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Jan. 26, 2023

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Gluesenkamp Perez tours areas key to Vancouver’s vision for future

Mayor McEnerny-Ogle, staff seek new congresswoman’s support for important projects

By , Columbian staff writer
Published:
7 Photos
Rep. Marie Gluesenkamp Perez, center, and Vancouver Mayor Anne McEnerny-Ogle, left, listen to Teresa Brum, city economic development division manager, talk about the Vancouver waterfront on Friday during a tour of key infrastructure projects.
Rep. Marie Gluesenkamp Perez, center, and Vancouver Mayor Anne McEnerny-Ogle, left, listen to Teresa Brum, city economic development division manager, talk about the Vancouver waterfront on Friday during a tour of key infrastructure projects. (Photos by Taylor Balkom/The Columbian) Photo Gallery

Vancouver officials are eager for Rep. Marie Gluesenkamp Perez to champion their projects intended for the city’s evolution. So much, in fact, they decided to pack her on a bus and take her on a field trip to illustrate their vision.

Perez, D-Skamania, traveled with Vancouver Mayor Anne McEnerny-Ogle and a gaggle of city staff early Friday afternoon to key infrastructure projects that could be greatly assisted by federal funding. They highlighted the importance earmarks, or small grants provided to programs in congressional districts, will have in the growth of Vancouver.

And they are confident Southwest Washington’s representative can help.

“I’m excited we have someone to champion our efforts,” said Teresa Brum, city deputy director of economic development.

On the list of stops were the 32nd Avenue extension project in Fruit Valley, the Vancouver waterfront, Main Street, the Heights District and Section 30.

The citywide road trip was the congresswoman’s first district tour, taking place less than a week after she was sworn into the 118th Congress.

“I was pretty excited to hear about how centrally (the city of Vancouver) considered small businesses in this, both ensuring there is continuity in the neighborhoods and minimizing plans of disruption,” Perez said after the outing. “That’s really encouraging to me.”

The group launched from City Hall and headed to Vancouver’s western point to kick off their demonstration of what Vancouver will ultimately resemble.

For years, the city of Vancouver had worked to collect state and federal funding to rebuild its Fruit Valley neighborhood road network.

In particular, the city is focusing on its Northwest 32nd Avenue extension project, a plan to create a new freight arterial near the Port of Vancouver. The new road connecting Lower River Road to 78th Street is intended to relieve traffic congestion for the west Vancouver corridor and, consequently, reduce air pollution in the Fruit Valley neighborhood caused by freight trucks.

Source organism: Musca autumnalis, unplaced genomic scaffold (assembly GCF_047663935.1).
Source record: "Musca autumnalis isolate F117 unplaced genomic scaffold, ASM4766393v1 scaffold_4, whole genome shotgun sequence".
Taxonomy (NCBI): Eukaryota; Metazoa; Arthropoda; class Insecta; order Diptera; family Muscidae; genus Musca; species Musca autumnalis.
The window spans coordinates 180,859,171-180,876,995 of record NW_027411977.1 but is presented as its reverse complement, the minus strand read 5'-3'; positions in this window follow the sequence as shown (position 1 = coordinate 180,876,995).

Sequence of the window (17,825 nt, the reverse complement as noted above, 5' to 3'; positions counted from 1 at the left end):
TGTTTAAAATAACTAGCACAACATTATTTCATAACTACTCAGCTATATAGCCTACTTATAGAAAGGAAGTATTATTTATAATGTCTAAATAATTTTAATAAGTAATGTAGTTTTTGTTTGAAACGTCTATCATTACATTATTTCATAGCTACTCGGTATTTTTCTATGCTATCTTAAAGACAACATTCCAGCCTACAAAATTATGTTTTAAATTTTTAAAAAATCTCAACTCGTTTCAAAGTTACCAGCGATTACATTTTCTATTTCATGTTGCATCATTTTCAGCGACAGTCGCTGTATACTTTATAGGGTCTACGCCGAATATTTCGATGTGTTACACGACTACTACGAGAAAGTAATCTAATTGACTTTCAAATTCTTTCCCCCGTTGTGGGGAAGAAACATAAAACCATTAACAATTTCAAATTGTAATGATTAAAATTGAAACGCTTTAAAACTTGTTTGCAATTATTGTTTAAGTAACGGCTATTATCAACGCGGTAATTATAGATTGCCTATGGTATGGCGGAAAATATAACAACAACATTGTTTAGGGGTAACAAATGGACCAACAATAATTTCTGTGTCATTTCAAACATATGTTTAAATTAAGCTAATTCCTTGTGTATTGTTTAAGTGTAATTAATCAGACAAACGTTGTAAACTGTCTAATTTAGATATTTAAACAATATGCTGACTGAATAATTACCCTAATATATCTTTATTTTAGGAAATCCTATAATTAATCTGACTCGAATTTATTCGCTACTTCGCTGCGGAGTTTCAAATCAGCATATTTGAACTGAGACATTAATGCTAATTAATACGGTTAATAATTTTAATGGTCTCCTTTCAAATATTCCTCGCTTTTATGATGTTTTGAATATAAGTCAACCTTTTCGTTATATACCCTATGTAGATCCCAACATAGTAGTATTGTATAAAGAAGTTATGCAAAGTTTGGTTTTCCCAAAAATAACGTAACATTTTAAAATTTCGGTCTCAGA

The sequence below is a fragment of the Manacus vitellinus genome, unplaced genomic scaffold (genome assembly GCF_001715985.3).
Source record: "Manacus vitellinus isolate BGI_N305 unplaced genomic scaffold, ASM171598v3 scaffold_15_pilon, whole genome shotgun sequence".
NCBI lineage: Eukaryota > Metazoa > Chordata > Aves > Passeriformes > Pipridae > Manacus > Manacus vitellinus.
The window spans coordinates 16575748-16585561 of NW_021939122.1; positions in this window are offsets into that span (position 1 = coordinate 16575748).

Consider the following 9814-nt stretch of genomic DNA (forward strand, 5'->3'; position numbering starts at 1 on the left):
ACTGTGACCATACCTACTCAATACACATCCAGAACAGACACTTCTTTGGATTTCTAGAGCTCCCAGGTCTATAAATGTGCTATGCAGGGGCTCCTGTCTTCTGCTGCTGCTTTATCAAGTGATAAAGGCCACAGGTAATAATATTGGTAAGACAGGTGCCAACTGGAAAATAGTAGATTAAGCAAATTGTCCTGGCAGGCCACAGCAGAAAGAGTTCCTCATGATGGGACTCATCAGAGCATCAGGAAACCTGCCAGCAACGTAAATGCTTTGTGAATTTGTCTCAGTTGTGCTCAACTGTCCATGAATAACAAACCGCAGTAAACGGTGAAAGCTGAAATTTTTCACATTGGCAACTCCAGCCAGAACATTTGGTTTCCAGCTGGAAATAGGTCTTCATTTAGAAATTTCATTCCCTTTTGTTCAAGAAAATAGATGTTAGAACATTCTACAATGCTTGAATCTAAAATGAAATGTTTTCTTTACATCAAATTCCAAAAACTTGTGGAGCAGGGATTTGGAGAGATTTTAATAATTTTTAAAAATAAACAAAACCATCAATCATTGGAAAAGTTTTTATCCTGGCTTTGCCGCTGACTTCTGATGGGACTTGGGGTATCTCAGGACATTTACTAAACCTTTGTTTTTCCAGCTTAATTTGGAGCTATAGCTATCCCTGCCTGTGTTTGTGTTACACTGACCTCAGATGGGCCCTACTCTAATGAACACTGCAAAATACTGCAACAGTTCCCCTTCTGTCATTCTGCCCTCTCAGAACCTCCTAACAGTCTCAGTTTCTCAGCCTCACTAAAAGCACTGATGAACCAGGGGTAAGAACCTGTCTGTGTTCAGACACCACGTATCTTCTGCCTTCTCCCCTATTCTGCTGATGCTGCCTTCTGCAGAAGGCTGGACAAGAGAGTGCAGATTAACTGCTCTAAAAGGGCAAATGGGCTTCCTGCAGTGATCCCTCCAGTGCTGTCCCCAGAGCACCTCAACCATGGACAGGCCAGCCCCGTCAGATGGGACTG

City officials previously applied for grants through state and federal departments of transportation in 2022 but were not awarded any funding through either program, said Ryan Lopossa, city streets and transportation manager. According to a city-led feasibility study in 2019, the project will require roughly $135 million to complete, which includes a replacement of the Fruit Valley Road railroad overpass.

Soon they wound back through the downtown core to highlight The Waterfront Vancouver, one of the city’s prized developments, and Main Street’s upcoming remodel.

The waterfront has existed as a hub of continuous construction, with cranes having claimed a designated position along Vancouver’s skyline. With project completion approaching, however, city staff said there is a greater emphasis to address the Main Street corridor while boosting small businesses lining the stretch.

It’s something Perez said she was particularly interested in. She hopes to be assigned to the U.S. House Committee on Small Business.

The next stop was the Heights District in central Vancouver, which has previously been tagged by city planners as “an opportunity for world-class place-making.” It’s a prime focus for the city in accelerating Vancouver’s growth, leading them to ardently apply for state and federal grants.

According to development plans, it is expected to host retail spaces and about 1,800 residential units, a quarter of which would be reserved as affordable options with rent control. Project staff are currently working on the Heights’ streets, plaza and park design and engineering plans.

They ended the tour in east Vancouver near the Camas border, where a 553-acre lot reserved for the development of the city’s largest employment centers sits. The property, tagged as Section 30, resembled what the Vancouver waterfront once looked like: a large plot of mud and patchy grass.

Similar to Vancouver’s waterfront, city planners have big ideas for what it could become.

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